In 1998, Clift entered the prestigious Stanford University, pursuing B.S. and M.S. degrees that combined psychology, business, and engineering. He notes how he has always been “more interested in the connections between disciplines than in any single area.” Stanford’s education was mathematical, intellectual, yet holistic: it provided a forum for his artistic development: he began exhibiting abstract sculptures whilst still an undergraduate, presenting his first solo show a few months after finishing his Masters. Since 2006, art has been his sole focus.


Development of Scale and Material


Will Clift’s early sculptures often harnessed wood and bronze, but the scale of his projects has grown over time, and outdoor sculptures required a new approach to materials.  Learning from the aerospace and construction industries, he employed innovative composite materials for shape and durability.


Will Clift was quickly in demand: In 2003 he executed his first commissions for residential developments in New Mexico and Colorado. Multiple projects followed each year: in 2006, he was commissioned to create a six-foot sculpture for the Ritz Carlton in Miami, Florida. In 2010, he created 15 sculptures for the Four Seasons Hotel in Denver, Colorado.


In 2015 he built four large-scale sculptures in Taipei, and one in L’Avenue, Shanghai. Other clients have included banks, foundations, a US Senator’s office, as well as headquarters of corporations, such as Exelon in Washington, D.C..


Site-specific installations require a ground-up approach to design and choice of material. When the artist was asked to create six suspended sculptures at the Waterfront Center in Hoboken in 2016, he used a carbon fiber composite structure to ensure they were light enough to turn gently in the air, mirroring the movements of seagulls and waves. 2016’s Sculpture by the Sea in Perth, Australia, needed to have the resilience to withstand both the harsh environmental conditions of a site just a few feet from the coast, and “support the occasional mischievous kid who decided to climb the sculpture.”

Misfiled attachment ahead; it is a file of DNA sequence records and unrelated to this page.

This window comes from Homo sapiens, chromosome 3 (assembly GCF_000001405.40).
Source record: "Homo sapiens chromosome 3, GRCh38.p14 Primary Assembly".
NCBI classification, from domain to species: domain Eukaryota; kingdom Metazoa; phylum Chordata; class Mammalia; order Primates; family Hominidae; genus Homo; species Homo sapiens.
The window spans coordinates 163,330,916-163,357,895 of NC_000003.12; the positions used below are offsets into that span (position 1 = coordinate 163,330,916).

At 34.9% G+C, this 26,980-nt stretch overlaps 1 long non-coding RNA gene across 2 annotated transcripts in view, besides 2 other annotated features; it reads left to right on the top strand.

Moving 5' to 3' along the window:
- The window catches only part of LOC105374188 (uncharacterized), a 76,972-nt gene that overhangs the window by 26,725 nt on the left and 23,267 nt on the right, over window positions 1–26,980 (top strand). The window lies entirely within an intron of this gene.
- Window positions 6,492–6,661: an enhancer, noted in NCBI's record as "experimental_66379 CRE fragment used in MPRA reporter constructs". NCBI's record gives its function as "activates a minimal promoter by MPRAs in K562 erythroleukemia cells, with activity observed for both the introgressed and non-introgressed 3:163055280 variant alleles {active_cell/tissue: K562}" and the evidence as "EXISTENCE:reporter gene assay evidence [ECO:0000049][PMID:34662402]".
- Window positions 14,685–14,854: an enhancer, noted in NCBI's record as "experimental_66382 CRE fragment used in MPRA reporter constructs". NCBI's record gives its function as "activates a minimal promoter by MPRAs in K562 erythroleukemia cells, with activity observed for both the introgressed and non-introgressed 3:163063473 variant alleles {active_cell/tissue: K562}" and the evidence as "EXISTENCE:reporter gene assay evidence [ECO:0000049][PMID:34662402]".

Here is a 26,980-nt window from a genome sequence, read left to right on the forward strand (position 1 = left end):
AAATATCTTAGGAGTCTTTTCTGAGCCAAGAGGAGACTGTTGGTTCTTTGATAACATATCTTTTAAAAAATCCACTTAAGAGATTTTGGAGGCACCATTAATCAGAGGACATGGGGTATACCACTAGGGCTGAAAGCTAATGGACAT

Gesture and Movement


Gesture is a driving force in Will Clift’s work: “I begin each sculpture with a form or a movement that I notice, in an instant, in the world around me. This moment of recognition is the most essential part of my process; it relies on intuition, when emotion and intellect are in balance.” When discussing his work in the context of the wider art world, he observes that the gesture of ink painting links his practice to the Chinese tradition: “Gesture and movement are what I am trying to capture in static form.”


The Future: Scale and Collaboration


The artist points to two aspects of his ouput which he would like to develop further. The first is larger, monumental scale work – 10m, 20m tall or wide, “pushing the boundaries of what modern materials and engineering can produce.” As a form gets larger, a person can walk through it, under it, around it: the relationship changes. His ambitions coincide with scientific advancements in materials: Clift is now able to combine the most cutting-edge composites with computer-aided structural optimization.


Collaborations also present potential for the future.  Last year, Clift was a visiting artist at Stanford University, where he partnered with a dance choreographer and music composer, allowing the rhythm of the work to be underscored with sound and movement. “This allowed me to… explode my work and build it up again.” At Ink Asia, Fall Awakening affirms the artist’s commitment to sculpture as balance and rhythm, and his ability to bring form into life.